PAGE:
MY COOKBOOK

MY COOKBOOK
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5.5.10

NOODLES - FŐTT TÉSZTA


This is a simple, easy to follow recipe. Pasta making is not as complicated or as time consuming as it appears. Any novice cook can make pasta. If you have a rolling pin, you can make pasta. I use my pasta machine for spaghetti and broad noodles, but I don’t bother to take it out for square pasta or very thin soup pasta. Since I have to cut those by hand, I might as well roll them by hand. Cooked pasta is the starting point for a wide variety of Hungarian pasta dishes. Depending on how the noodles are cut and what they are served with, the end result can be vastly different.

3 cups flour
4 eggs
2 Tbsp olive oil
1 tsp salt
water

• Combine 3 cups flour, 4 eggs 2 Tbsp olive oil and salt and kneed it smooth and velvety into fairly firm dough.
• Add water 1 Tbsp at a time if needed.
• Shape into a ball, wrap in plastic and let it rest for 30 minutes. This will make the dough soft and easier to handle.
• After thirty minutes of rest, knead the dough until very soft and elastic.
• Divide the dough into 2 parts, cover one with wrap and start shaping the other one.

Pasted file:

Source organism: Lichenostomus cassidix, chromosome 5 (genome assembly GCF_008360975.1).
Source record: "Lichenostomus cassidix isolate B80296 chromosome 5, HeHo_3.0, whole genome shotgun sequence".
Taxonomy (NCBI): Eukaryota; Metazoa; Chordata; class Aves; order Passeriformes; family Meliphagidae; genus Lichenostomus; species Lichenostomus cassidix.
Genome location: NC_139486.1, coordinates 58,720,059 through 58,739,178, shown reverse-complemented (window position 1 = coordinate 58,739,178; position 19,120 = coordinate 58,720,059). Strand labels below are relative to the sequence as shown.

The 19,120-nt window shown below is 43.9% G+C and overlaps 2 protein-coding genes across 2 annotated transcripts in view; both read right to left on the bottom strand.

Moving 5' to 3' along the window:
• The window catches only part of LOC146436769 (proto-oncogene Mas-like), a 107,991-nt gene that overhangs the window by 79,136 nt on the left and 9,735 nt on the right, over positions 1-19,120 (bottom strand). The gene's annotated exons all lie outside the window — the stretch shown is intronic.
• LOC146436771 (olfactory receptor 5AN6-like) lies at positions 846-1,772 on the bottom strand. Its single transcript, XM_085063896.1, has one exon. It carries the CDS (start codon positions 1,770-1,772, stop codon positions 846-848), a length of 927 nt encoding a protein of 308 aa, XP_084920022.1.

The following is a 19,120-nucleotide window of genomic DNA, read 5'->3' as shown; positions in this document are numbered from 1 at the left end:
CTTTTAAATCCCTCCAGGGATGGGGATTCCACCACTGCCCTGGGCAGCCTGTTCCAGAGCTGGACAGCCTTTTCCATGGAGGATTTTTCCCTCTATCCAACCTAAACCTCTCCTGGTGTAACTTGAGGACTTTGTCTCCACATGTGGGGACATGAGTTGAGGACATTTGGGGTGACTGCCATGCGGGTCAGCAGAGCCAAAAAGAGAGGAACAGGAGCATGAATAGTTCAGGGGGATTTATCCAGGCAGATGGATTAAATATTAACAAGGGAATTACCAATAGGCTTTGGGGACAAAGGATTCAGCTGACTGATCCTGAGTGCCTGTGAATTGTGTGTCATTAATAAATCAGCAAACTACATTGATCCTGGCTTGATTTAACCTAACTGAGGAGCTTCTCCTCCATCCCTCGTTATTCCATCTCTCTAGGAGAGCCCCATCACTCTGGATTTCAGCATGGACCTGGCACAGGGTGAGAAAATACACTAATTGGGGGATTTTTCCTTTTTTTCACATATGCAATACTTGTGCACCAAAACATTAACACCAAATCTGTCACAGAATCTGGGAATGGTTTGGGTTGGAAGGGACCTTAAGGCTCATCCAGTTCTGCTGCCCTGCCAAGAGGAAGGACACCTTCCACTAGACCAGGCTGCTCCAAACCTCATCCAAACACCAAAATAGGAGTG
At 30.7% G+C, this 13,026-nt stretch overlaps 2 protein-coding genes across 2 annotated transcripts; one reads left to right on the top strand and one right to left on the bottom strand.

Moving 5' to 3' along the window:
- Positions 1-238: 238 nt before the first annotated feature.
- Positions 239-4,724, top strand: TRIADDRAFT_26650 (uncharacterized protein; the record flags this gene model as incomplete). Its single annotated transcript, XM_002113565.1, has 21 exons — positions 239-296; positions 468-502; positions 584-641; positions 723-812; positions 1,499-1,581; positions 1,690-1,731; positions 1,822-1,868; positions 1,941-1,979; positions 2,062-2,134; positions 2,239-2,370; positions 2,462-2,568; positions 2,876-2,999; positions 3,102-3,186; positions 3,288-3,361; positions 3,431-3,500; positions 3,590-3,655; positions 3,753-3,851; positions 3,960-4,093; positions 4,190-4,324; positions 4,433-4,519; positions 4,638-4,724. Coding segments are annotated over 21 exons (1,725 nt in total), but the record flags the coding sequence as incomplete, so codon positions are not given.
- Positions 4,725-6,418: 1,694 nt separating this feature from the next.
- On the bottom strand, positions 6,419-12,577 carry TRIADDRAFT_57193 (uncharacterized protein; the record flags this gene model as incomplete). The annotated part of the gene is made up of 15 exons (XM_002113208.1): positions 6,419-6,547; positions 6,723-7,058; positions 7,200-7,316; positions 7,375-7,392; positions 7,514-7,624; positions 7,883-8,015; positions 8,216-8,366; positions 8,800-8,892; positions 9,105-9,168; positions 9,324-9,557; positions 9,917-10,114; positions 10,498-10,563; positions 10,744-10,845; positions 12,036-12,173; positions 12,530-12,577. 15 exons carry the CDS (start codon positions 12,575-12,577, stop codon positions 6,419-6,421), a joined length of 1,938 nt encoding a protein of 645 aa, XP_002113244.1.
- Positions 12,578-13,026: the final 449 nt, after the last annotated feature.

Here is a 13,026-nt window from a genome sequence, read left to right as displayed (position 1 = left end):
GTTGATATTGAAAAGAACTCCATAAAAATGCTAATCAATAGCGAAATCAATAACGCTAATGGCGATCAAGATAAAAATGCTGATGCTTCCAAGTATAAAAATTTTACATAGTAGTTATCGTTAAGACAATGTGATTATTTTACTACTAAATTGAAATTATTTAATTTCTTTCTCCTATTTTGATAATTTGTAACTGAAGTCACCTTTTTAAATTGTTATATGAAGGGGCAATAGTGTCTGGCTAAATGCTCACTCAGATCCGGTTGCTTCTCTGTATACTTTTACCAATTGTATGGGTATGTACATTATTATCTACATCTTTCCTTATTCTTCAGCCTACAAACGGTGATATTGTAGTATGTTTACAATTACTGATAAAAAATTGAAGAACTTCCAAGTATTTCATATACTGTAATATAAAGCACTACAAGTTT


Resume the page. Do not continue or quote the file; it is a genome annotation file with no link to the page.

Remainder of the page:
• Form a ball and flatten it into a circle.
• Place it on a lightly floured surface and roll it out 1/16-inch thick.
• As you roll the dough, keep shaping and shifting it to make it a uniform thickness.
• Lay the rolled dough on an old [clean] tablecloth.
• Repeat the shaping and rolling steps with the remaining dough.
• Loosely roll up both dough circles in jellyroll style.
• With a sharp knife cut them into 1/4-in. slices.
• Unroll the noodles.
• Bring a pot of salted water to rapid boil.
• Add a bit of oil to the water.
• Plunge in the noodles and cook until tender.
• Drain and rinse well under cold running water.
• Shake the sieve, to drain off all the water.
• Toss with melted butter and heat.



cut broad
or
cut fine
same pasta rolled with the pasta machine

  

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It began with posting a few recipes on line for my family. "zsuzsa is in the kitchen" has more than 1000 Hungarian and International recipes. What started out as a private project turned into a well visited blog. The number of visitors long passed the two million mark. I organized my recipes into an on-line cookbook. On top of the page click on the cookbook to access the recipes. I am not profiting from my blog, so my visitors will not be harassed with advertising or flashy gadgets. Feel free to cut and paste my recipes for your own use. Publication is permitted as long as it is in your own words and with your own photographs. However, I would ask you for an acknowledgement and link-back to my blog. This is to my old on-line friends and visitors: policing the comment section for spam and answering questions has become a chore. Good wishes to you all, happy cooking and keep on feeding your people with good food.

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